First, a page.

Apr. 28, 2009
DeKoven talks about Hollywood power plays
By Brian Lowry
AS NBC’S MOVIE and miniseries chief, Lindy DeKoven was instrumental in dictating who thrived and didn’t in the TV-movie business during the 1990s. Yet when she took that position, friends sought to provide perspective by presenting her with a little chair that she kept on her desk, bearing a plaque that read, “The power’s in the chair.”
“The sooner you understand that, the better off you’ll be,” DeKoven said over lunch recently.
DeKoven no longer occupies the prime power seat she once did as a program buyer. Yet after post-network stints producing and dabbling in politics by chairing the California Commission on the Status of Women, she’s embarking upon a new endeavor, albeit more from the sidelines. In the venture, Lindy DeKoven Coaching, she’ll offer career counseling and networking opportunities to facilitate advancement in entertainment, sports and politics — “those glamorous areas,” DeKoven said, “that people dream about being in.”
Given the hunger that exists to break into those realms, DeKoven acknowledges that not every dream is informed by reality. In the early stages, she’s already found she winds up telling people not to waste their time more often than not, with plenty of inquiries coming from those with little chance of achieving sudden midlife breakthroughs in Hollywood.
AS FOR THE FEW she can help, DeKoven described her mandate as teaching them how to sell themselves, to “understand the business of the business … and connect them to pros that know that field.” For assistants who eventually covet sitting at their boss’s desk, she added, the key is asking, “What is the job in between where you are and he or she is?”
DeKoven maintains her own experience is enlightening in this regard, having started as a secretary and subsequently working for such high-powered execs as Jeffrey Katzenberg (at Disney), Leslie Moonves (at what was then Lorimar) and Don Ohlmeyer (NBC).
“Along the way, you become who you work for,” she said. “Those attributes stick with you.” In DeKoven’s case, that persona was reflected in a reputation for toughness that seldom endeared her to movie suppliers or talent reps, especially since Ohlmeyer (who amassed what even he jokingly called “screw everyone” money before joining the network) adopted a particularly hard stance against agency packaging fees.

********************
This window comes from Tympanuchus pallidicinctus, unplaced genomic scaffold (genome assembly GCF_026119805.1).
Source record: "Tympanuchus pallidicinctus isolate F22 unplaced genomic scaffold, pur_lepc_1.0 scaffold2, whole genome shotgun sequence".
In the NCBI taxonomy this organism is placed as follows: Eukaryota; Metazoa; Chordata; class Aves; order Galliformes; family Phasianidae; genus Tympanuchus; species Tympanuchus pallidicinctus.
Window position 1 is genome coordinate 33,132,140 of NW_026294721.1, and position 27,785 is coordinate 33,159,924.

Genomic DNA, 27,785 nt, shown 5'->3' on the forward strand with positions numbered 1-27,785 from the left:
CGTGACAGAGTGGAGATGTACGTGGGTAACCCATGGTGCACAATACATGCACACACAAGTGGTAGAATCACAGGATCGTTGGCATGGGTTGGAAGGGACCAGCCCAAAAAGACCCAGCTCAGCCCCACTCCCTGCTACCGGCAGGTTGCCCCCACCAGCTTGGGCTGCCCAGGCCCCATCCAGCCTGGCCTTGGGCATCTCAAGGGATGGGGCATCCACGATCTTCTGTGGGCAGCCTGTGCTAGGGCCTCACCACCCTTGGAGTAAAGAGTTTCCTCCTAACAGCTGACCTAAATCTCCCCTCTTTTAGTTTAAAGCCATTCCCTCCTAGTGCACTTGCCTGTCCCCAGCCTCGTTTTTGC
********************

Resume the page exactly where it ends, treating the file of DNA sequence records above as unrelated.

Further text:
DeKoven concedes to missing aspects of her NBC days — which feels like a different era, even though she left only nine years ago — but insists it has nothing to do with power or influence. It’s more about the competition. Thanks to the network’s boisterous array of personalities in those days, she said, the jousting and jockeying was often as vigorous internally as anything directed at rivals, suppliers or the press.
During those years, DeKoven put on her share of blockbuster miniseries — such as “Gulliver’s Travels” and “The Odyssey” — along with prestige movies and more risibly salacious ones. The pinnacle in that latter category might have been “Mother, May I Sleep With Danger?,” a Tori Spelling gem whose title generated years worth of well-deserved mockery.
SO WITH THE BENEFIT of hindsight, why did the TV movie largely disappear from the broadcast lineups, leaving behind the occasional high-brow HBO project and a lot of three-hankie melodramas on Lifetime and the Hallmark Channel? DeKoven cites multiple culprits.
“There was a lot of sameness,” she conceded. “An event wasn’t an event anymore. That started to dilute it.” She also lays part of the blame on an 18-comedy lineup mandated by NBC brass in New York in the mid-’90s because they were cheaper to produce and attractive to advertisers — a decision that simultaneously over-extended and over-exposed sitcoms while reducing shelf space for movies.
DeKoven’s more activities in the public sector include serving on California’s State Parks & Recreation Commission as well as the Commission on the Status of Women, both appointments by Gov. Arnold Schwarzenegger. The latter body holds biennial public hearings to solicit legislative input from women, who share their personal stories on issues such as healthcare and domestic violence.
“It was unbelievably moving,” DeKoven said of those forums, adding with a laugh that suggests some old habits die hard, “I wish I’d known about it when I was doing TV movies.”